It’s like time has hurt me, I tell you. Or maybe it’s just the heat that weighs down my days. I find myself endlessly watching the clouds. If they are only moving, they end up coming back to the same shapes, puffed up like foam. Sometimes the sky is clear, occasionally grey, like a tornado, but the cumulus clouds take over at the slightest opportunity.
I was recently asked how I perceived a year. It was a game told by a colleague who had entertained her family and friends. There were four or five of us who answered, and the answers were very varied. Some see the year as just boxes in a calendar; others see it as a path, a horizon. My response was honestly circumspect: I don’t see it.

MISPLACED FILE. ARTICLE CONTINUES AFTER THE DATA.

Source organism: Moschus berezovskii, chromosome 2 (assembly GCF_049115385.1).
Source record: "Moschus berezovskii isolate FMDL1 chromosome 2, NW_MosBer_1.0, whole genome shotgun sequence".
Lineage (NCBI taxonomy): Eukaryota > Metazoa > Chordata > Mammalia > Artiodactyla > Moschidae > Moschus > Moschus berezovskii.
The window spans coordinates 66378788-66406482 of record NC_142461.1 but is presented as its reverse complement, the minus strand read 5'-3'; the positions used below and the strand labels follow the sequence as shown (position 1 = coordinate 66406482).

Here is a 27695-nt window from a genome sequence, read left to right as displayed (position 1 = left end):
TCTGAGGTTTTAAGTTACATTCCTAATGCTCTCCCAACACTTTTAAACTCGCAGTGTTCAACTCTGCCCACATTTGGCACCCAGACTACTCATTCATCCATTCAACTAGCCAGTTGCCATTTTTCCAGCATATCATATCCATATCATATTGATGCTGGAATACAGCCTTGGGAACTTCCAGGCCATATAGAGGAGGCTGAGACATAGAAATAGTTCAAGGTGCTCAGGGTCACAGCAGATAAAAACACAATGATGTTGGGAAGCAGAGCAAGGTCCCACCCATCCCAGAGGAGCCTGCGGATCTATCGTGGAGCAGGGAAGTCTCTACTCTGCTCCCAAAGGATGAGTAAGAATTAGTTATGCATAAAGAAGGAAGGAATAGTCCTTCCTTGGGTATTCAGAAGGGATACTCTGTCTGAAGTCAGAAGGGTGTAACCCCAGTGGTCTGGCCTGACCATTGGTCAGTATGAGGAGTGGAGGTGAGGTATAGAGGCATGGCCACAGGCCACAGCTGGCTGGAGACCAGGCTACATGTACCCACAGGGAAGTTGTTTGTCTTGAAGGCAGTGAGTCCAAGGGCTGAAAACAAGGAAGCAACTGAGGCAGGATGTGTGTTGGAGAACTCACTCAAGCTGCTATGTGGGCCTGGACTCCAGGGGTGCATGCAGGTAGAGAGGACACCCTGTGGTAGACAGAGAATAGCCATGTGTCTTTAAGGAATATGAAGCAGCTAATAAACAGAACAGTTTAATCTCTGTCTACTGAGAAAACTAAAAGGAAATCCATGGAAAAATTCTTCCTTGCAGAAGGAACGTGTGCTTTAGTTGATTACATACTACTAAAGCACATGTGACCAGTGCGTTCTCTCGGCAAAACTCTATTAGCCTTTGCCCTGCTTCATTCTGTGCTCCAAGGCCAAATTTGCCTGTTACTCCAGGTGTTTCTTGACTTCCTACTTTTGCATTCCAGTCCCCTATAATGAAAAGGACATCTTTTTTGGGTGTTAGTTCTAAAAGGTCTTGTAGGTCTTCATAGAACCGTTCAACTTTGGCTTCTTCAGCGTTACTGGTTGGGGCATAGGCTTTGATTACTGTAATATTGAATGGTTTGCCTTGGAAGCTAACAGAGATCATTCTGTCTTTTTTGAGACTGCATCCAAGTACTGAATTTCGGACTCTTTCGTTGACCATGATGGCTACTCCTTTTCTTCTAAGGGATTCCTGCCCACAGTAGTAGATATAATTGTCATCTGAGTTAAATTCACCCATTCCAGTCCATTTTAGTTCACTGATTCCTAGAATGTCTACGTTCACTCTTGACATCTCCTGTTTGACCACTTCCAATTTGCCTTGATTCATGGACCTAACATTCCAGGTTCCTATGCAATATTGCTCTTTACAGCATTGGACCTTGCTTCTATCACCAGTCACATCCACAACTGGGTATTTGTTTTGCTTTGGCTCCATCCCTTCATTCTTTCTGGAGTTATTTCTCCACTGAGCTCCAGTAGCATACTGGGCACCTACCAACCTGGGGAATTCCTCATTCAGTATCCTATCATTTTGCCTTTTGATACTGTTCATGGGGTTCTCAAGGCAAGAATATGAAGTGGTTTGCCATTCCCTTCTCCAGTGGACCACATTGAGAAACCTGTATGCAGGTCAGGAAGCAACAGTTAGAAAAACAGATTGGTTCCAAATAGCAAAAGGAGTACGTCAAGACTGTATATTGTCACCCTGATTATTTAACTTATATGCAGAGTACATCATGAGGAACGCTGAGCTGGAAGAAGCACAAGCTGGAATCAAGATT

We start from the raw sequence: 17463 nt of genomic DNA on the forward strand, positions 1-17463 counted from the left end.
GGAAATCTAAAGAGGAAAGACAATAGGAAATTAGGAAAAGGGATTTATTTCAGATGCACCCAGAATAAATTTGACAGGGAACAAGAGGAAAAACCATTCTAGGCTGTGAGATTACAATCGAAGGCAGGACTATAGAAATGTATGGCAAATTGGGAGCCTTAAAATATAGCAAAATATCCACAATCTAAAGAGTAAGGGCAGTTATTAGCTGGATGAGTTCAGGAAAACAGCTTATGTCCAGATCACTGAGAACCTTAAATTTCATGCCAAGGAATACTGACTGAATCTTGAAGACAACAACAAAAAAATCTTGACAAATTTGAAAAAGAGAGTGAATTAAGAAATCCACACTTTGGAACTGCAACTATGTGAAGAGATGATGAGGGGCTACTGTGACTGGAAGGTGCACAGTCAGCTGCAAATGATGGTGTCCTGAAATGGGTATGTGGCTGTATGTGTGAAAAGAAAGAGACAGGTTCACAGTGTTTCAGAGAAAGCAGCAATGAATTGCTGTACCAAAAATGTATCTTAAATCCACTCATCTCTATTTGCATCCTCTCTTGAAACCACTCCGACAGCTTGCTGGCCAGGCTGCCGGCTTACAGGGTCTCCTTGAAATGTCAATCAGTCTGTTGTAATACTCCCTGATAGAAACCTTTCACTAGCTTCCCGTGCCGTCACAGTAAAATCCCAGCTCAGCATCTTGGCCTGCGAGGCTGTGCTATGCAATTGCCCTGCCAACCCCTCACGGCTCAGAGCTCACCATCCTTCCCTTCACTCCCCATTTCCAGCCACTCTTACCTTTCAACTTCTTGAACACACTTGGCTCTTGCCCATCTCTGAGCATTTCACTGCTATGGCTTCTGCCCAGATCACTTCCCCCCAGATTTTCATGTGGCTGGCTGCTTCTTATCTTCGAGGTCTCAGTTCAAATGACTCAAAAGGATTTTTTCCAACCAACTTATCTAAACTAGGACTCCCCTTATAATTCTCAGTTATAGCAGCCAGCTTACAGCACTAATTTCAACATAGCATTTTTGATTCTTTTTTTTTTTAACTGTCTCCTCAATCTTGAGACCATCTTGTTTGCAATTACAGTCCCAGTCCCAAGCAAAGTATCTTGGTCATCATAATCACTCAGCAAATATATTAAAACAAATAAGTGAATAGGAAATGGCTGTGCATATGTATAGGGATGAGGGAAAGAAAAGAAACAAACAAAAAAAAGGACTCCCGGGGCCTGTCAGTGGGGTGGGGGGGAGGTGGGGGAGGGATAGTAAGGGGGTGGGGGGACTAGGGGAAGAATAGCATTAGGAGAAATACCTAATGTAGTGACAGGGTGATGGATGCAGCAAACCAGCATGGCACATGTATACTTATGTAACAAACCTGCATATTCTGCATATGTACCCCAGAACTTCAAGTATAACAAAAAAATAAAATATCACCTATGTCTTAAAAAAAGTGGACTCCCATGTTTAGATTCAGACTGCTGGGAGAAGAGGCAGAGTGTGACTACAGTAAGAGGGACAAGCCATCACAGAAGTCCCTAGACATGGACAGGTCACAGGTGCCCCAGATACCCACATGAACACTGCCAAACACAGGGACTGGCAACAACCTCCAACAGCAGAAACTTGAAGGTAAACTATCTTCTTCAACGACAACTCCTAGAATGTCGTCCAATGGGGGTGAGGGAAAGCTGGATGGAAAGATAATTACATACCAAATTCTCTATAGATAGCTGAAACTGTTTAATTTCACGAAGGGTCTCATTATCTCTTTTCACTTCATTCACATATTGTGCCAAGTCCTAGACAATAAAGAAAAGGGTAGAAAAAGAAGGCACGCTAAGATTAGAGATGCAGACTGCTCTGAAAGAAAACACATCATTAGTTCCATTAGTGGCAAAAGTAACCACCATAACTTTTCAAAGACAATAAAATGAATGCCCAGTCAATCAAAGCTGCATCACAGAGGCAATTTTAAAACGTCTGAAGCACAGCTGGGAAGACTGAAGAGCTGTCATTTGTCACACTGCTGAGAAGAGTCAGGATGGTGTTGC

Time may be, at the end of the day, just a long corridor immobilized in the matter, a train with no head or tail. The matter is slower than our humble steps. We run, dance, frolic, having no echoes but this silence higher than our natures, more immense than our hopes, just as profound as our ignorance.
With time, the poet sang, everything goes away. It is true that everything seems to point towards a horizon that we never reach. Life goes, the pain goes, the joys do not remain anymore in place. In the heart of the Earth is simmering a hell of plasma that sometimes splashes us with volcanic smiles and burns our skin.